waterfalls near at hotel lucky 11 kota kinabalu

Visitors are spoiled for choice when it comes to accommodation. And regardless of location and cost, they will enjoy the warm and friendly hospitality for which Sabah is renowned. Luxurious 5-star resorts with an extensive range of activities are found in Kota Kinabalu, while there are comfortable 3-4-star hotels, eco-lodges and island resorts throughout the state. There are plenty of options for the budget conscious, from bed and breakfast, backpackers to homestays, which offer the chance to experience local lifestyles.


With more than 30 races making up the population of about 3 million, and many spoken dialects, Sabah is Malaysia’s most diverse state. Living harmoniously side by side for generations, Sabah’s different ethnic communities still maintain their own distinctive culture. This amazing mosaic is most evident during festive occasions. The largest indigenous ethnic group, the Kadazandusun, consists of many sub-groups or tribes whose costumes and headgear tell them apart. Traditionally rice producers, the Kadazandusun still honour the spirit of this sacred grain in their annual Pesta Ka’amatan or Harvest Festival each May. Ancient ceremonies are presided over by ritual priestesses, followed by dances, contests and games. Once longhouse dwellers in the interior of Sabah, the Murut tribes were renowned hunters, and feared for their head-hunting in days gone by. Their spectacular dances and skill on the lansaran, a type of rattan trampoline set in the longhouse verandah, can be seen during their major festival, the Pesta Kalimaran, held each April. Two groups of Bajau are found in Sabah. The East Coast Bajau, centred around Semporna, are still seafarers at heart; their unique Regatta Lepa, a water festival celebrated each April, dazzles with colour- fully decorated wooden sailing boats and traditional games. The West Coast Bajau of the Kota Belud district have exchanged the sea for growing rice and raising cattle and ponies, their skills as horsemen earning them the name “Cowboys of the East”. On festive occasions, especially Kota Belud’s Tamu Besar each October, the sight of the gorgeously dressed horsemen with their even more spectacular ponies is unforgettable. The Rungus of Kudat are famous for their intricate skills in beadwork and the costume shows off some of their finest. The beadwork often tells a story, usually about hunting in the olden days. Regardless of their ethnic group, all Muslims in Sabah celebrate a number of religious festivals, including Hari Raya Aidilfitri at the end of the fasting month of Ramadan. Typical of the harmony among different peoples, an open-house when everyone is welcome regardless of race and religion is part of all major festivals. Sabah’s Chinese community literally celebrates the Lunar New Year with a bang, plus colourful lion dances and lavish amounts of festive food. Wherever you are and whatever the occasion, you’ll be invited to celebrate more with Sabah’s warm and friendly people.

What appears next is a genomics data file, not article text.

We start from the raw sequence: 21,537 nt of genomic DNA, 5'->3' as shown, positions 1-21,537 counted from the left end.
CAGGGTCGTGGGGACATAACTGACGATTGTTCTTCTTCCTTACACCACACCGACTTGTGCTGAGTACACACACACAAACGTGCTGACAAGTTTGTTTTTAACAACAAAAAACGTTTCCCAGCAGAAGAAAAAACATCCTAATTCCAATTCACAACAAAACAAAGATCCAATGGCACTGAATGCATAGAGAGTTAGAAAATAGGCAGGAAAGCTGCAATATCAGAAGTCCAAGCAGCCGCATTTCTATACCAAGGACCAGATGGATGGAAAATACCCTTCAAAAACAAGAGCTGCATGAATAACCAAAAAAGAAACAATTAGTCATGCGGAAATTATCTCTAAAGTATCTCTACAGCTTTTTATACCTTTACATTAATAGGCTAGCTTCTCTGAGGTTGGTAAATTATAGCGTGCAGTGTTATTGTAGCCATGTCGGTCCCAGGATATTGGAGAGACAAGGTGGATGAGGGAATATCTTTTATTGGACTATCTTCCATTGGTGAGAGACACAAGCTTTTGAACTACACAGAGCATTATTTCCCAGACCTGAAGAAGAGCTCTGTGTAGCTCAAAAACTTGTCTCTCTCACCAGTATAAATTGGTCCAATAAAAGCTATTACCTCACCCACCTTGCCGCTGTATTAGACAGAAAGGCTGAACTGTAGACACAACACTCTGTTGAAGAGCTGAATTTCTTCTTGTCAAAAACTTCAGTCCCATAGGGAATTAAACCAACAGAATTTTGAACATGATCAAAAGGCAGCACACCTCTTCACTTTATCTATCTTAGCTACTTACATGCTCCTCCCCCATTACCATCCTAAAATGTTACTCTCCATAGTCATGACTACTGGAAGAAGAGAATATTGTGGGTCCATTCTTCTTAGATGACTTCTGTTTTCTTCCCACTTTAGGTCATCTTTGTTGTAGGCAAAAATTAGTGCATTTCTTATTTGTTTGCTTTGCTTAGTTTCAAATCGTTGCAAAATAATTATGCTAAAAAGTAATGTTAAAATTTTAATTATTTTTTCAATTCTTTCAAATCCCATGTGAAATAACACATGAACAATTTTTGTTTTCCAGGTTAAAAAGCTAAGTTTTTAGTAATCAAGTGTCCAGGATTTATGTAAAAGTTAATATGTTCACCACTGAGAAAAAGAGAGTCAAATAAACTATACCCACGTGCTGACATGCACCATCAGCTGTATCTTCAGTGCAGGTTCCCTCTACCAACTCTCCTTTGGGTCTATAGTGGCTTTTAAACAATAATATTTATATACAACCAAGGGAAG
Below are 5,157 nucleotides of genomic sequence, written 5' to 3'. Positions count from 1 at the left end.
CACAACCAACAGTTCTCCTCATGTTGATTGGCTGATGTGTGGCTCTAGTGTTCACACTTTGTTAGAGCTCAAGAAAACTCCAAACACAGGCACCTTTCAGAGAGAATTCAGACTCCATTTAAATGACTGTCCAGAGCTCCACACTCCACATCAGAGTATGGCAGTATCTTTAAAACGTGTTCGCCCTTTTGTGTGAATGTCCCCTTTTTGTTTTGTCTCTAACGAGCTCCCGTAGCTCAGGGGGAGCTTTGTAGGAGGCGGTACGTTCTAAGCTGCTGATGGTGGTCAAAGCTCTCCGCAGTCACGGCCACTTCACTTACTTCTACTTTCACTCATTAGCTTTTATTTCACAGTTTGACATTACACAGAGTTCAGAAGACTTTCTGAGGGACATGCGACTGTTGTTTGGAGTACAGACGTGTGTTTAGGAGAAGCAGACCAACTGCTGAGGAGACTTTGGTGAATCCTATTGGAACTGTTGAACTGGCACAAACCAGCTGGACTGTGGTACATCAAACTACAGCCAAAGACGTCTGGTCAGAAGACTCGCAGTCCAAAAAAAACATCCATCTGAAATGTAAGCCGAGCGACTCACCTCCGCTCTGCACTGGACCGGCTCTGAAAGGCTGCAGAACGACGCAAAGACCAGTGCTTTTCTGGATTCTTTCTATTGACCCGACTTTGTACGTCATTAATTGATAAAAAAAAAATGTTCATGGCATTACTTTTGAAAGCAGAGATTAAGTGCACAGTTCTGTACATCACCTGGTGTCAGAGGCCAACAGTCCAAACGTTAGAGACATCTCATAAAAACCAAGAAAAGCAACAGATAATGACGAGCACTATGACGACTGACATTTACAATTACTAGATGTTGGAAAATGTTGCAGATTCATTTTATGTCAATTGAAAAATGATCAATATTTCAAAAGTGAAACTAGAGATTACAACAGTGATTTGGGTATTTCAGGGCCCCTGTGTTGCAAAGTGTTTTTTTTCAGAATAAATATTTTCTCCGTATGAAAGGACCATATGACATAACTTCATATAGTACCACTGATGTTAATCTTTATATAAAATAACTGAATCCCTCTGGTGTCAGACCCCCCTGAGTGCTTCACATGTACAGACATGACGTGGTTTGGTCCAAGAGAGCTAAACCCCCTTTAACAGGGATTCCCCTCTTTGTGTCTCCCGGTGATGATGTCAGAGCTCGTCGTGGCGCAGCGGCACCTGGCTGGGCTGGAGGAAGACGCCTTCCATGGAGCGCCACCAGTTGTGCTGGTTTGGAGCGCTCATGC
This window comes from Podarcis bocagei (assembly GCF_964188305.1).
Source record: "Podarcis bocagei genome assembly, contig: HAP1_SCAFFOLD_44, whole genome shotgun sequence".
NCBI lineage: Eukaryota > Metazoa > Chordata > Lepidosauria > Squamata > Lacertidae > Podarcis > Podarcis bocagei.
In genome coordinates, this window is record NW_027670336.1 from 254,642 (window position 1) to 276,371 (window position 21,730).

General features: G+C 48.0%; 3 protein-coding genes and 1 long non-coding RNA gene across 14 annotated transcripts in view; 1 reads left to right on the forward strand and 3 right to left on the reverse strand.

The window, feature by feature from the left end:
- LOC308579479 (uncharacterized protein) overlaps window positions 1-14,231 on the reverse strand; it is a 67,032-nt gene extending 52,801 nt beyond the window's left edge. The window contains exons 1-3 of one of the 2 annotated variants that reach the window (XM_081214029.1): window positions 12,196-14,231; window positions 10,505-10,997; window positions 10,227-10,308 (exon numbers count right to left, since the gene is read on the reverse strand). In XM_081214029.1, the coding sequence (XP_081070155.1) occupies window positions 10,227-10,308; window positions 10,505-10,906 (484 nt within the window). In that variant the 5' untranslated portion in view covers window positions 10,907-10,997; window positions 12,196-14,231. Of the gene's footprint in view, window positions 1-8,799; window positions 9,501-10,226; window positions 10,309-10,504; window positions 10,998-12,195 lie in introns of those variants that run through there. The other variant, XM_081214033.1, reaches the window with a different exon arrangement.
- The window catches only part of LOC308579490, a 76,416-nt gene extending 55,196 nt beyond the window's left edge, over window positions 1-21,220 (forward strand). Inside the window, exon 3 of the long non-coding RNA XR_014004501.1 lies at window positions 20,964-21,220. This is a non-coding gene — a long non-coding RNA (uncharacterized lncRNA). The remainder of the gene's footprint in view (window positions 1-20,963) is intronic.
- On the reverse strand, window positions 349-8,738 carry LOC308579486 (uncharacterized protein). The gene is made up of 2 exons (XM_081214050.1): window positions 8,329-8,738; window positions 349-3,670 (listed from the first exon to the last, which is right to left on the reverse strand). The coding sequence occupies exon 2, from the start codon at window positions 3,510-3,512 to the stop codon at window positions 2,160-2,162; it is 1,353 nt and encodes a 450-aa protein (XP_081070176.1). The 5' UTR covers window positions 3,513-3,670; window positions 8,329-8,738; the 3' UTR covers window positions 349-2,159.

Contents are published by: Sabah Tourism Board

51 Jalan Gaya, 88000 Kota Kinabalu, Sabah, Malaysia
Tel: 6088-212121 Fax: 6088-212075

Contents are sincerely used by Travel Fun Food Blog to Promote Sabah Tourism